Lloyds, HBOS and the glory of battle

Now that Lloyds has gone cap-in-hand for a bailout, along with most of the other banks, the Conservatives and their allies in the media are attempting to pin the blame on the government. I suppose they have to do that; it’s their job.

It’s complete rubbish of course. The very idea that Gordon Brown could bully seasoned businessmen like Victor Blank and Eric Daniels into doing something they didn’t want to is laughable. In truth, the Lloyds bosses had wanted to take HBOS over for years. Its collapsing share-price and the government’s willingness to waive competition rules were all the encouragement they needed.

The fact that the takeover was such a commercial disaster, at least in the short term, adds weight to the suggestion that the government forced Lloyds management into the deal. But such a view is based on the assumption that mergers and takeovers are driven by commercial factors. That, too, is complete rubbish.

When discussing a merger a few years ago, a former colleague of mine, who I won’t name because he is now an HR director at a well-known company, said to me:

This is not about increasing shareholder value. It’s not about securing the long term future of the company. In fact, there are no commercial considerations behind it at all. No, this is really about big swinging dicks!

And there you have it. Takeovers are a power trip for the senior executives who plan and execute them. They are about launching clever and merciless attacks on your opponents. They are about defeating your enemies and having them pay homage to you in your throne-room. They are about riding in triumph in your chariot through the streets, knowing that your power is that much greater now than it was yesterday. They are about building your empire and having your battle standard stamped over an ever greater area on the map. They are about seeing your picture displayed by adoring sycophants while they proclaim your greatness throughout the land. Well, in the business pages of the broadsheets anyway.

There was little economic justification for Caesar’s conquest of Gaul and almost none for Claudius’s conquest of Britain. Both provinces ended up being a drain on Rome’s finances. But they didn’t conquer them to make a profit; they did it for the glory of empire. The ambitions of today’s marauding CEOs are little different.

If commercial factors really were behind mergers and takeovers, a lot more of them would succeed. As it is, many fail. Some researchers estimate that as many as 80% of mergers and acquisitions leave companies in a worse state than before. As we can see from the example of RBS, successive badly conceived mergers can bring a company down.

Many takeovers are executed in haste. The bare minimum of due diligence is carried out and factors such as organisational culture are almost never considered. But this should not surprise us. Who wants to ruin the excitement of battle with boring investigations? Who wants to talk about a potential culture clash with the company being acquired when there are strategic assaults to be launched?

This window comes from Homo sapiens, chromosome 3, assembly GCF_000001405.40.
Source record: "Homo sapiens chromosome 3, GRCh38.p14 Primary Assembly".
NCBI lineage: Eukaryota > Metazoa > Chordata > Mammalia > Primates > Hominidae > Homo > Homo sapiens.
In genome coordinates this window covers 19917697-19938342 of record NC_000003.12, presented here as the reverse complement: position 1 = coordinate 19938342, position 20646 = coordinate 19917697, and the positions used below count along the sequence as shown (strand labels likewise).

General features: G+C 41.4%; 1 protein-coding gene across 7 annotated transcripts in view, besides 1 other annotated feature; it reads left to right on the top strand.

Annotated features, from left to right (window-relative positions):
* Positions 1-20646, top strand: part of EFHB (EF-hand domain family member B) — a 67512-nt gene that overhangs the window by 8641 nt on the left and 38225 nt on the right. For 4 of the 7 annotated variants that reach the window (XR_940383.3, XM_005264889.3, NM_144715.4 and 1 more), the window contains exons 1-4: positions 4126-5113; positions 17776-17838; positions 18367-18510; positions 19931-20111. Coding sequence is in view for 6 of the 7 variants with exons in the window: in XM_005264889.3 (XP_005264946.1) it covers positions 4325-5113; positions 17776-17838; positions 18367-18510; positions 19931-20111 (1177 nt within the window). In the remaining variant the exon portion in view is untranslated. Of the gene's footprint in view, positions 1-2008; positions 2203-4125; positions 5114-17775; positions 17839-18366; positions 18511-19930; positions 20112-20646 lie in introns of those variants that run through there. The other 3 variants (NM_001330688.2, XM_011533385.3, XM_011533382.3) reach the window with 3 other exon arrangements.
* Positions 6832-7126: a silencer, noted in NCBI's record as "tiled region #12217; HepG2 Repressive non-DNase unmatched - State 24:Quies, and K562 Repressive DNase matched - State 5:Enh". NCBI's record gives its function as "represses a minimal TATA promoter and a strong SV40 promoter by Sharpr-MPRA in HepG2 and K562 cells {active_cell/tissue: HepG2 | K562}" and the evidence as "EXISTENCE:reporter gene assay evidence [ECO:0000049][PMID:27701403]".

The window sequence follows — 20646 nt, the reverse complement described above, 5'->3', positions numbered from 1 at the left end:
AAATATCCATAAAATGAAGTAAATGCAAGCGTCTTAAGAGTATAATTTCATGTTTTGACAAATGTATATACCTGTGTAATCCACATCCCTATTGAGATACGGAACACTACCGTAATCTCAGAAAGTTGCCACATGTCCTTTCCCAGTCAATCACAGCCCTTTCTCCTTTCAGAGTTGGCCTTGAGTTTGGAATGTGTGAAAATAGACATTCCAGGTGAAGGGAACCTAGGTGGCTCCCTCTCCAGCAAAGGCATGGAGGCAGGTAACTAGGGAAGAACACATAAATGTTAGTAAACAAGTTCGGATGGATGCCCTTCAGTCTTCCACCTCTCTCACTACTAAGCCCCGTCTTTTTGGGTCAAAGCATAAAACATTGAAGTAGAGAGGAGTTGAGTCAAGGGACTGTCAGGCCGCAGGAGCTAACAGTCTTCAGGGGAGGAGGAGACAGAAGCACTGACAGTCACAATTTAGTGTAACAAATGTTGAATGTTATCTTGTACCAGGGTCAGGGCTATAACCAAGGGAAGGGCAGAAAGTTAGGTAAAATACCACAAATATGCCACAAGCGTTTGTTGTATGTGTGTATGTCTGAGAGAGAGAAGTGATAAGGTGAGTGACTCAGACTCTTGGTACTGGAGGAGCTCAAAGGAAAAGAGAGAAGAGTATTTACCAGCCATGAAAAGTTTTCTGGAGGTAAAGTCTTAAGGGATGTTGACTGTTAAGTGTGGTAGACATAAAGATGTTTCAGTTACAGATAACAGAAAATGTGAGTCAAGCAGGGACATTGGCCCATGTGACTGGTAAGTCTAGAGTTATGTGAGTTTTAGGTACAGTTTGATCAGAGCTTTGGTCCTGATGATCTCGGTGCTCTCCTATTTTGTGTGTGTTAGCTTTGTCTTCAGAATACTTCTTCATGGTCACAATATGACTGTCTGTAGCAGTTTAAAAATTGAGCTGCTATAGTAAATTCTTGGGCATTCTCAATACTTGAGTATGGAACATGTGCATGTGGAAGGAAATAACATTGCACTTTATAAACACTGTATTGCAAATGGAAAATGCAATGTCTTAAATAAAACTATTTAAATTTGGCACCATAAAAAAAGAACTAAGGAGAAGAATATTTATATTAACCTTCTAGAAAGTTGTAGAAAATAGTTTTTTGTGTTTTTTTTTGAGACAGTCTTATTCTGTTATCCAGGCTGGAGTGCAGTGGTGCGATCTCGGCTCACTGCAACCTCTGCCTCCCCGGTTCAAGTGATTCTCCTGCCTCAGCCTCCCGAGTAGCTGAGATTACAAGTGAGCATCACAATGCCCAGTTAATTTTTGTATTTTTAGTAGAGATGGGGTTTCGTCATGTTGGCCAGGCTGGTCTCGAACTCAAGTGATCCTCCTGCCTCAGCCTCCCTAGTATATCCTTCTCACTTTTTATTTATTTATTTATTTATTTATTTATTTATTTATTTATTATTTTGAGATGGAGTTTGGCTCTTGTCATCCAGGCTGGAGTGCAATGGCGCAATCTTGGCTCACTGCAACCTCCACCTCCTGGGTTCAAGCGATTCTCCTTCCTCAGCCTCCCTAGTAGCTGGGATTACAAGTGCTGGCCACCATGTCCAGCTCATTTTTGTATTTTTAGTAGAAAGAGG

No! You need to move fast or the battle will be lost. Opposition is there to be crushed. The enemy must be enslaved and bent to your will. Those that refuse must be slaughtered and their children forced to bow before their new overlords. OK, perhaps I exaggerate, but only a little.

The senior managers at Lloyds must have been cock-a-hoop when they realised that the government was going to stand aside and let them move in on their rivals. Becoming masters of a mega-bank with 30% of the UK’s mortgage market? That was way too good to resist. OK, it had some toxic waste attached to it but that was a minor consideration.

They should have looked a little closer. Those toxic assets have now brought Lloyds down. But they didn’t and now it looks as if the two Lloyds chieftains may become a casualty of the merger too.

They wanted the power and the glory but they didn’t stop to consider that they might be conquering a land which was, in fact, a worthless bog. Even Claudius wasn’t daft enough to do that. Now they will share the fate of great generals past who failed in battle.

Except that’s where my colourful analogy breaks down. There will be no post-battle funeral pyre for Blank and Daniels. If recent events are anything to go by they will slip off into the night with a large amount of booty, to enjoy the rest of their days in relative comfort.

To the winner the spoils and to the loser….erm….the spoils. Such is the world of the senior banking executive.

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3 Responses to Lloyds, HBOS and the glory of battle

  1. Jo Jordan says:

    Oh is that how boys think! I’ve been amused that BBC always refers to bankers as men. Small mercies I suppose.

    My mind went something like this. Oh so Lloyds was on the skids. How convenient. Merge with HBOS and no one will ever know.

    When are we going ring fence these banks and start a good one? 80% of Britain’s annual output is already committed to the clean up. We aren’t seriously going to wait for Branson to open up building societies down the High Street?

  2. Jo Jordan says:

    PS You might enjoy the blog of my local art gallery http://icetwice.wordprss.com. I’ll also recommend you to him.

  3. B.O. Locks says:

    Ha! Ha! I enjoyed this. It’s spot on. Mergers and Acquisitions have a notoriously high failure rate.
    Yep, boys swinging their dicks doesn’t sound too fanciful to describe this phenomenon.

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